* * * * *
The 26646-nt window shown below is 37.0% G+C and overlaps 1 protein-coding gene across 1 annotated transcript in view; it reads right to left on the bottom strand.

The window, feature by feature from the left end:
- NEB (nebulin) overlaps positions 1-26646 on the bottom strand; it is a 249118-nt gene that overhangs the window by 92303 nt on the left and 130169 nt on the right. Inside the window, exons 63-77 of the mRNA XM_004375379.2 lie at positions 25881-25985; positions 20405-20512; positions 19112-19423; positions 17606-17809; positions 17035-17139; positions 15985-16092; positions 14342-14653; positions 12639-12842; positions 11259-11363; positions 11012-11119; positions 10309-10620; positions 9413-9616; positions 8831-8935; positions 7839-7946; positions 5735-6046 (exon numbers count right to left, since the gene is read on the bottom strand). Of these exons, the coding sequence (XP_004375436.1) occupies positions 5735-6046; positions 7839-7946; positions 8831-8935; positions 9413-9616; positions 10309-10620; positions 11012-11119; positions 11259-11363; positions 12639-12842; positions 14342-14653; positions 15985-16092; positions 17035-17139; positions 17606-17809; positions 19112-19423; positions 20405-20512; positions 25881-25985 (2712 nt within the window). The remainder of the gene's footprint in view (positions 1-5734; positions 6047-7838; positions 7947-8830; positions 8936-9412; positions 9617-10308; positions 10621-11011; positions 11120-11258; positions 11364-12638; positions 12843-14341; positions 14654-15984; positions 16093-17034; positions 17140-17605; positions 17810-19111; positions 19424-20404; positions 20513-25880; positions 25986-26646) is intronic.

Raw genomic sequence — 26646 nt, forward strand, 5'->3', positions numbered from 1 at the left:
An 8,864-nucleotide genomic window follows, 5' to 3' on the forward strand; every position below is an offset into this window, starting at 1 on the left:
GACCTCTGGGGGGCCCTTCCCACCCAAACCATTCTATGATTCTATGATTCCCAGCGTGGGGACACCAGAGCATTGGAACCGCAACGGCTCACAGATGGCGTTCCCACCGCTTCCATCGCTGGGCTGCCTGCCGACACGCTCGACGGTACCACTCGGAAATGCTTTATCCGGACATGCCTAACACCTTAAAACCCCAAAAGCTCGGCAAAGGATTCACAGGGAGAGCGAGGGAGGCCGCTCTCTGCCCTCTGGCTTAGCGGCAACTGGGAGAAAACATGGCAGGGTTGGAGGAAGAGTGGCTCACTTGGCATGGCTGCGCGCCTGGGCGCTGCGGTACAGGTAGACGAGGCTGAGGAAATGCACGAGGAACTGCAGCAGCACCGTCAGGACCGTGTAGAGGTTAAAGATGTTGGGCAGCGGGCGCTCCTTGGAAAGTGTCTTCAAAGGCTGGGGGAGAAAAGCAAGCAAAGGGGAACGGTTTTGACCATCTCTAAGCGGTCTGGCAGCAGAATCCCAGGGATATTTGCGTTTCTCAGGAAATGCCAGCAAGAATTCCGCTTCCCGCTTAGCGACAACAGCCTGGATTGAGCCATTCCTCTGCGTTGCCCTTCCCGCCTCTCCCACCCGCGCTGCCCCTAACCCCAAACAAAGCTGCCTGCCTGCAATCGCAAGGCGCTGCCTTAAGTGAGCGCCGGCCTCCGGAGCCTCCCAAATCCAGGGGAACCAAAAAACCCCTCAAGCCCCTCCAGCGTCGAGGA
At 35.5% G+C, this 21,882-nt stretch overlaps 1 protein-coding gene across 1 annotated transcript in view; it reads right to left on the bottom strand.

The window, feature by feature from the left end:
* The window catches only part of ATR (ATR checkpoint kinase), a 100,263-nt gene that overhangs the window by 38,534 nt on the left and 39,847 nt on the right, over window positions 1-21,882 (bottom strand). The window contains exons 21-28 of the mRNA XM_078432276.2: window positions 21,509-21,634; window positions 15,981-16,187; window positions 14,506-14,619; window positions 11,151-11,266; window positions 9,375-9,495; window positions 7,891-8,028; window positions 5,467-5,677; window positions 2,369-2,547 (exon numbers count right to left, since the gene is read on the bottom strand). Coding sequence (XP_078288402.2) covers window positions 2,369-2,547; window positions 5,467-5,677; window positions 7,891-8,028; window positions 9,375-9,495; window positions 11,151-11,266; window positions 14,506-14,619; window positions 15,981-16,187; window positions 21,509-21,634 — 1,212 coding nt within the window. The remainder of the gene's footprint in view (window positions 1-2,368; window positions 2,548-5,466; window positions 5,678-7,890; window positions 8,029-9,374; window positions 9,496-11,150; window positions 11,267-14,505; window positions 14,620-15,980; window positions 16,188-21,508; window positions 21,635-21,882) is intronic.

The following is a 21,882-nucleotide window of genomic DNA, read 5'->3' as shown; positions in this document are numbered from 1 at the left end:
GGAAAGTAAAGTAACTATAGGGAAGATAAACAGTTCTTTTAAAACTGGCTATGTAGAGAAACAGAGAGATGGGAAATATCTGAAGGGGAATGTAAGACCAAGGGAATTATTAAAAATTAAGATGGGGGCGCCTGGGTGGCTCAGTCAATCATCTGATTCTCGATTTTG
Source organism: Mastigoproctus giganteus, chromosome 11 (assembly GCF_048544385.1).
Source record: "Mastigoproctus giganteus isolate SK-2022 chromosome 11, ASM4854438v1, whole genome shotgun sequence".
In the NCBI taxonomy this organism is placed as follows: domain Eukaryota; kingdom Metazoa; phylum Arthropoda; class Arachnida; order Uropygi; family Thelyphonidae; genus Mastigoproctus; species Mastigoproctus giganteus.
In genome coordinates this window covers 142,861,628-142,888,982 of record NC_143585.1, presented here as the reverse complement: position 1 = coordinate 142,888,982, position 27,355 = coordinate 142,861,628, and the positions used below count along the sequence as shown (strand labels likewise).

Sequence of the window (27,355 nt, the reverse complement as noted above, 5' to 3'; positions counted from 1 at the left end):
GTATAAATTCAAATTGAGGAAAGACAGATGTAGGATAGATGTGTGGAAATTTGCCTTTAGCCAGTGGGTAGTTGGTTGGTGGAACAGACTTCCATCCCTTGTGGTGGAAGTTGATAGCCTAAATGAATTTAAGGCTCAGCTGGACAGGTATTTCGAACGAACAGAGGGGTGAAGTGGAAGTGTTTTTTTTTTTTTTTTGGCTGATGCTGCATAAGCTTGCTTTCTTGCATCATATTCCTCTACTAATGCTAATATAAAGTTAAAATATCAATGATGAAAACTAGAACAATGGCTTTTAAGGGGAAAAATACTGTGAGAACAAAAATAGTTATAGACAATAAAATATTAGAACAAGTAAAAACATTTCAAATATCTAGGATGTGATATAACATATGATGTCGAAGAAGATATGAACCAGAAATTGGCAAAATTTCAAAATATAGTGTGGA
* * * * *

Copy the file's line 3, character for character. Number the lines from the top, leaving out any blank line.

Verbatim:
- NEB (nebulin) overlaps positions 1-26646 on the bottom strand; it is a 249118-nt gene that overhangs the window by 92303 nt on the left and 130169 nt on the right. Inside the window, exons 63-77 of the mRNA XM_004375379.2 lie at positions 25881-25985; positions 20405-20512; positions 19112-19423; positions 17606-17809; positions 17035-17139; positions 15985-16092; positions 14342-14653; positions 12639-12842; positions 11259-11363; positions 11012-11119; positions 10309-10620; positions 9413-9616; positions 8831-8935; positions 7839-7946; positions 5735-6046 (exon numbers count right to left, since the gene is read on the bottom strand). Of these exons, the coding sequence (XP_004375436.1) occupies positions 5735-6046; positions 7839-7946; positions 8831-8935; positions 9413-9616; positions 10309-10620; positions 11012-11119; positions 11259-11363; positions 12639-12842; positions 14342-14653; positions 15985-16092; positions 17035-17139; positions 17606-17809; positions 19112-19423; positions 20405-20512; positions 25881-25985 (2712 nt within the window). The remainder of the gene's footprint in view (positions 1-5734; positions 6047-7838; positions 7947-8830; positions 8936-9412; positions 9617-10308; positions 10621-11011; positions 11120-11258; positions 11364-12638; positions 12843-14341; positions 14654-15984; positions 16093-17034; positions 17140-17605; positions 17810-19111; positions 19424-20404; positions 20513-25880; positions 25986-26646) is intronic.